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Professor of Obstetrics and Gynecology
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580 Massie Road
The University of Virginia will unveil its new world-class squash facility on Sept. 19, and the sport's elite ranks have begun lining up to offer their seals of approval. The $12.4 million McArthur Squash Center at the Boar's Head Sports Club opened its door... more.
North American Menopause Society
National Women's Health Resource Center Inc
Vice Chair of the Board of Directors
W4mtp Council Member
Member of the Board of Editors of OBG Management
American College of Obstetricians and Gynecologists
American Medical Women's Association
Virginia Obstetrics and Gynecology Society
Board of Trustees
past-President of Professional Education Committee
Vascular Institute , New Orleans
University of Virginia
Medical Doctor degree
Medical College of Virginia
University of Virginia
SMA: Southern Medical Association - Faculty
JoAnn V. Pinkerton, MD
Vice Chair for Academic Affairs, Professor of Obstetrics and Gynecology, Director, Midlife Health Center and Division, University of Virginia, Charlottesville, VA
HormoneCME :CME Meet the Council
JoAnn PinkertonChair Dr. JoAnn V. Pinkerton is Medical Director of Midlife Health Center and Professor of Obstetrics and Gynecology at the University of Virginia, Charlottesville.Her clinical research focus includes sexual dysfunction, hormone replacement, selective estrogen receptor modulators, and osteoporosis prevention and treatment options.Dr. Pinkerton is a long-term member of the North American Menopause Society (NAMS), serves on its Board of Trustees, and is past-President of its professional education committee.Dr. Pinkerton is a Fellow of the American College of Obstetricians and Gynecologists and a member of the Virginia Obstetrics and Gynecology Society and the American Medical Women's Association.She is also involved in Web-based education for NAMS, The Endocrine Society, and the National Organization for Women's Health.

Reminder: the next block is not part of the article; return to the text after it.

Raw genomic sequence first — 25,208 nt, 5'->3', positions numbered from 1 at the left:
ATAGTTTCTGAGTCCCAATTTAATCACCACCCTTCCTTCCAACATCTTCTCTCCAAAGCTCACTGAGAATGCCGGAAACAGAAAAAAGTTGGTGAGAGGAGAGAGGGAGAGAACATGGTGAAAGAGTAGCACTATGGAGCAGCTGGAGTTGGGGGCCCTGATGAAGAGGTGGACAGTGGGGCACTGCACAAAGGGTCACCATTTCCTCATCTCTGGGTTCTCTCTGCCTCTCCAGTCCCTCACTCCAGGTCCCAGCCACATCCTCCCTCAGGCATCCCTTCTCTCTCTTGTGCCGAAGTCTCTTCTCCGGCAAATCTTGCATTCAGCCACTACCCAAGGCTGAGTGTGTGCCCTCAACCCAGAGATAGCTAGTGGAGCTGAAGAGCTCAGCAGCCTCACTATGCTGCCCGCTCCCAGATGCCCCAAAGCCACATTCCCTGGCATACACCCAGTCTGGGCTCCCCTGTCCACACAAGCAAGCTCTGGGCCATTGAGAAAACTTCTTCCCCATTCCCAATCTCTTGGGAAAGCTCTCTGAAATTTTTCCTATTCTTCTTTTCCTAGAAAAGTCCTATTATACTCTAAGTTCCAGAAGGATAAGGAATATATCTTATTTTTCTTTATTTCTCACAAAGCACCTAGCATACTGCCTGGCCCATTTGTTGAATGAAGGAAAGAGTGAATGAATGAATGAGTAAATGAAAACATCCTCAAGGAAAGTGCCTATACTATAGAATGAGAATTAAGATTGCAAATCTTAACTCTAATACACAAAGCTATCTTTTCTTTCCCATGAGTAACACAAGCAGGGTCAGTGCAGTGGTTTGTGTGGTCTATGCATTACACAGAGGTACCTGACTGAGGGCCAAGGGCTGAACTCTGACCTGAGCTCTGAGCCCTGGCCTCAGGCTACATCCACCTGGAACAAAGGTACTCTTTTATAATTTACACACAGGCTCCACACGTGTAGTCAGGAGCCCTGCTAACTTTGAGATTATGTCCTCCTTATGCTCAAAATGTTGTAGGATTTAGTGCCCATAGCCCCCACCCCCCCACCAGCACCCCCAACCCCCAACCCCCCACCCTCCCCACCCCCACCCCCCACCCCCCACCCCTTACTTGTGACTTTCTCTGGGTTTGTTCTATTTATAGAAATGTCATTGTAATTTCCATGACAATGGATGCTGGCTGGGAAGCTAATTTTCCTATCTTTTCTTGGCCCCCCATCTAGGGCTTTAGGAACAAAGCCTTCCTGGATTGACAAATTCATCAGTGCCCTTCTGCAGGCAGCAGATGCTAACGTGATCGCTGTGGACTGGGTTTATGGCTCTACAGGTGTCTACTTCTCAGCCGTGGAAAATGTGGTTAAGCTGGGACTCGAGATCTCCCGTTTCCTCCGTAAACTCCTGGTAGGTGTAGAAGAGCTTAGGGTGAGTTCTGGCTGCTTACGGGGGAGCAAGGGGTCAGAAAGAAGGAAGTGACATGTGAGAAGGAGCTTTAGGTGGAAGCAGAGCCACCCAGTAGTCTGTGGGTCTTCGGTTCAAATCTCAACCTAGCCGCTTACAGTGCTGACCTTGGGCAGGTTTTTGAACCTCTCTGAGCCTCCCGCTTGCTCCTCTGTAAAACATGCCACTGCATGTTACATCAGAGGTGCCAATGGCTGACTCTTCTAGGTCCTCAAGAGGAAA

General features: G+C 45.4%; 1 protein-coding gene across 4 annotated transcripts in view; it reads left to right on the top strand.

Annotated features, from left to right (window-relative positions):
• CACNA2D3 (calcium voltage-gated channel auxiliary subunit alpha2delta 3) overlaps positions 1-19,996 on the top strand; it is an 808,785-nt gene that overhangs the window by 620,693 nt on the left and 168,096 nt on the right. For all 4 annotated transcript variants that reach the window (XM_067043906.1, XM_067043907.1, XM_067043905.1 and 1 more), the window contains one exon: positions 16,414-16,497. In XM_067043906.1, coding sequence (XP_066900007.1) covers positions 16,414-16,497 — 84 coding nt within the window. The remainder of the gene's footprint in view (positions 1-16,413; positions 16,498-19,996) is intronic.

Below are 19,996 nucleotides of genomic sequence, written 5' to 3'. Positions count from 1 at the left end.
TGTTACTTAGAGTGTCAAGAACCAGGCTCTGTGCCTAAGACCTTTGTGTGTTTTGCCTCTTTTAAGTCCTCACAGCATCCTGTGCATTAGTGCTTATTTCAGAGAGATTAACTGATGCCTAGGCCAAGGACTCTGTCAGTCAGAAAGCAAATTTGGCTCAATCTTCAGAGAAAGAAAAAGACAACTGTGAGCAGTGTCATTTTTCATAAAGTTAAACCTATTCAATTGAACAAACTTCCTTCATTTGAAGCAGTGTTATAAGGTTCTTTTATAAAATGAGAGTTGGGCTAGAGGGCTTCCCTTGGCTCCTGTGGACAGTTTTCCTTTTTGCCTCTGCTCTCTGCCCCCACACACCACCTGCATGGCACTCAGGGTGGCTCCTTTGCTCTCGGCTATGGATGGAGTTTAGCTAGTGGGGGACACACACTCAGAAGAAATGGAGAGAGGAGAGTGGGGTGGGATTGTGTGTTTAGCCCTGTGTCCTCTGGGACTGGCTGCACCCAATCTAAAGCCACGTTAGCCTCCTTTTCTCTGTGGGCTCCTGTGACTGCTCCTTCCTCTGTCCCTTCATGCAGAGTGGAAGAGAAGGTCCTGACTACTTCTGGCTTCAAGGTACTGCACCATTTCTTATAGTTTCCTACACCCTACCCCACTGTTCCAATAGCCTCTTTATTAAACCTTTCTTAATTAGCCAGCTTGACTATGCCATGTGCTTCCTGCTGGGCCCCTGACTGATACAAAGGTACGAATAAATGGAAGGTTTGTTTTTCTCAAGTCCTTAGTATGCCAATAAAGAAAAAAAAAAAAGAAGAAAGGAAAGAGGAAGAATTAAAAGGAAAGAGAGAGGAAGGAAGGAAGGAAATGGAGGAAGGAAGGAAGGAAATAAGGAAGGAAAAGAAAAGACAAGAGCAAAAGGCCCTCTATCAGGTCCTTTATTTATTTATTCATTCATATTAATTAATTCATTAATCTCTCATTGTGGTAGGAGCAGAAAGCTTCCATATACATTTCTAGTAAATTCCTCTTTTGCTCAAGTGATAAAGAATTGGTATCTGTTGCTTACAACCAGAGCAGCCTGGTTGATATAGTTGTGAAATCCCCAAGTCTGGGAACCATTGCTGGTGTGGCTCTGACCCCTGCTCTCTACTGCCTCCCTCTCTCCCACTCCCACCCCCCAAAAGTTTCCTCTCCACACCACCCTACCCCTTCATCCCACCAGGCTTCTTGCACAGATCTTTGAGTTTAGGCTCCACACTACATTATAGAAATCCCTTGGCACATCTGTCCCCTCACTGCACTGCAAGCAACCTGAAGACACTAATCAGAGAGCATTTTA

Women's Reproductive Health Information | Hormone Health Network
JoAnn Pinkerton, MD
University of Virginia
Leadership Changes at NAMS
JoAnn V. Pinkerton, MD, NCMP
Executive Director NAMS Appoints New Executive Director Pauline M. Maki, PhD, President of The North American Menopause Society (NAMS), is pleased to announce that JoAnn V. Pinkerton, MD, NCMP, has been selected to serve as the Society's new Executive Director. "We are very fortunate to have someone of Dr. Pinkerton's caliber as the new NAMS Executive Director," says Dr. Maki. A nationally and internationally recognized leader in the field of menopause and women's health, Dr. Pinkerton has been a NAMS member since 1992, serving on the Board of Trustees from 2004 to 2010. She was the Society's 2008-2009 President and is a NAMS Certified Menopause Practitioner (NCMP). Dr. Pinkerton has also been a member of many of the Society's Committees, including serving as Chair of the 2008 Scientific Program Committee. Dr. Pinkerton is Professor of Obstetrics and Gynecology and Division Director of Midlife Health at the University of Virginia Health System in Charlottesville, Virginia. "Dr. Pinkerton will maintain her position at the University of Virginia when she assumes the newly defined part-time position of NAMS Executive Director," commented Dr. Maki. "I am truly looking forward to working with Dr. Pinkerton as she advances the NAMS mission of promoting the health and quality of all women during midlife and beyond through an understanding of menopause and healthy aging." "I am honored to serve as Executive Director of NAMS. I am passionate about midlife women's health and excited to lead NAMS into the future," says Dr. Pinkerton.
The International Hospital of Bahrain - News Central